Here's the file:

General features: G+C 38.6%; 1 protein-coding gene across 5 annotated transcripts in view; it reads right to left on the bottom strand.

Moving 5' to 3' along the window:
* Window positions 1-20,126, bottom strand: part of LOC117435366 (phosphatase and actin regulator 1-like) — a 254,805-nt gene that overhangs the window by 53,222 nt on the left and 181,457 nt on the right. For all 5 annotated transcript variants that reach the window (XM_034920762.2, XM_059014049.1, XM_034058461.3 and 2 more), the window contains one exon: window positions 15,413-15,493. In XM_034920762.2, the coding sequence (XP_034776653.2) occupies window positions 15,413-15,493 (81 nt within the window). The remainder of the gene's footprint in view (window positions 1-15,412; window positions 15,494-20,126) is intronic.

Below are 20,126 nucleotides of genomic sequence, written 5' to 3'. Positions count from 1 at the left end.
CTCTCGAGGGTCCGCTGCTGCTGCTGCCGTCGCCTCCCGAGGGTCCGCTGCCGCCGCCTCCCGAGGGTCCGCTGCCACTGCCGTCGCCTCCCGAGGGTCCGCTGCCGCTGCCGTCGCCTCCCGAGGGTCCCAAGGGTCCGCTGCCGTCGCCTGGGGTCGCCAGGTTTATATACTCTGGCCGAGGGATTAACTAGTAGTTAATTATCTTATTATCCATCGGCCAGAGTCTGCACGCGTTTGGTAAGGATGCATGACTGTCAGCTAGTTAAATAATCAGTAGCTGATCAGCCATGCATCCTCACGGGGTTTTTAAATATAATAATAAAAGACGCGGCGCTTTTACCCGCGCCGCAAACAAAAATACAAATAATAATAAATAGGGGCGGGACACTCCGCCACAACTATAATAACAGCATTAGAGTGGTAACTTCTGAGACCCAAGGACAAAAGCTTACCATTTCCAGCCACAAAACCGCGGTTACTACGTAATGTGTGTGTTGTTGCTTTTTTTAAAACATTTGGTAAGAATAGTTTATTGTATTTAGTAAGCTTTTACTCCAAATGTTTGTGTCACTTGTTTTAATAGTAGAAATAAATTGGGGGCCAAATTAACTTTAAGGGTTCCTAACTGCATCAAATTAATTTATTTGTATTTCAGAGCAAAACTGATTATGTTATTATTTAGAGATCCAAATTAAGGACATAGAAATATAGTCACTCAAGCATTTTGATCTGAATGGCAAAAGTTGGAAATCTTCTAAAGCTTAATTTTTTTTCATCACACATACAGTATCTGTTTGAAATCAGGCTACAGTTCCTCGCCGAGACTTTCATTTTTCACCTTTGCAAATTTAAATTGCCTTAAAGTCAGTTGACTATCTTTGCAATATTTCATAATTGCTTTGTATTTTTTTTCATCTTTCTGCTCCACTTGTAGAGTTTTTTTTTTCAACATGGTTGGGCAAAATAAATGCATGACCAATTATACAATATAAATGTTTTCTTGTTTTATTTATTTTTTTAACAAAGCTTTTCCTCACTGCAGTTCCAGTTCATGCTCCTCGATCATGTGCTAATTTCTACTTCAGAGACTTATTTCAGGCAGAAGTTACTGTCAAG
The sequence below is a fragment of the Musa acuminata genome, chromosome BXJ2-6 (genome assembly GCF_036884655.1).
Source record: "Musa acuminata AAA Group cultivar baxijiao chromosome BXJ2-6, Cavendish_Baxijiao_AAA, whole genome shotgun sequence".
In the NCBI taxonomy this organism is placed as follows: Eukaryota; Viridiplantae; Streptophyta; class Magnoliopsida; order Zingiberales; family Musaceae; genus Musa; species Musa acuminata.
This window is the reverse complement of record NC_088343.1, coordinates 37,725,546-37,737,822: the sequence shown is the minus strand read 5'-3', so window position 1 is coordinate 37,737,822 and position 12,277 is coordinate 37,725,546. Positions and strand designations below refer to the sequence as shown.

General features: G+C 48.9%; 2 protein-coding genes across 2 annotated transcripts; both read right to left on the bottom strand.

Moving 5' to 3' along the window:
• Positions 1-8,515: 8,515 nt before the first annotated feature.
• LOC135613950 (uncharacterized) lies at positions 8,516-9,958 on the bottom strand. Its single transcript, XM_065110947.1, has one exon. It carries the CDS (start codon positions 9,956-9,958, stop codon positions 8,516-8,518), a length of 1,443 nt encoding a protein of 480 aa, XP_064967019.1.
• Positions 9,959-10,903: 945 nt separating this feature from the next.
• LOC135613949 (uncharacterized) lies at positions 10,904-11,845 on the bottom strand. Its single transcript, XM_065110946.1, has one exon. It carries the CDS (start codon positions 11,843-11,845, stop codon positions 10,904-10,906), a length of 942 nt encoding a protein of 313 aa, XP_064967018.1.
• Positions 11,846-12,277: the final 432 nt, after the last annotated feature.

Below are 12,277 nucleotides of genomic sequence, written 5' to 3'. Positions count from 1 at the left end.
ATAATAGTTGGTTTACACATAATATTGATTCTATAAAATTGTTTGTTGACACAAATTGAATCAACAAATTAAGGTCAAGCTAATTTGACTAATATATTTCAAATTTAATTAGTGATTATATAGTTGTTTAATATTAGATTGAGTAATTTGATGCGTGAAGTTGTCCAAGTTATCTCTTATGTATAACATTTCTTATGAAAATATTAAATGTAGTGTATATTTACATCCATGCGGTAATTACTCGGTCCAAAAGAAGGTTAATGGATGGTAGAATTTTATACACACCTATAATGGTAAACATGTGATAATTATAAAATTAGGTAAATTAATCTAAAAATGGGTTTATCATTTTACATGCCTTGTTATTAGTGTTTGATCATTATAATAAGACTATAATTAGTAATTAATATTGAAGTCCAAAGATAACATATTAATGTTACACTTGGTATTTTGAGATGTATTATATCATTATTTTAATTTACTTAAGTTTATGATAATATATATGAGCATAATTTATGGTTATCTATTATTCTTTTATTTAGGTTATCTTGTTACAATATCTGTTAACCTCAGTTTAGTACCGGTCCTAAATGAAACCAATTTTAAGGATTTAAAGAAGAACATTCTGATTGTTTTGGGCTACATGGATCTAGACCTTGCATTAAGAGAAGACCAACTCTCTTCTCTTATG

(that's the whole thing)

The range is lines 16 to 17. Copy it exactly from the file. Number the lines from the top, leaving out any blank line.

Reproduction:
• Positions 11,846-12,277: the final 432 nt, after the last annotated feature.

Below are 12,277 nucleotides of genomic sequence, written 5' to 3'. Positions count from 1 at the left end.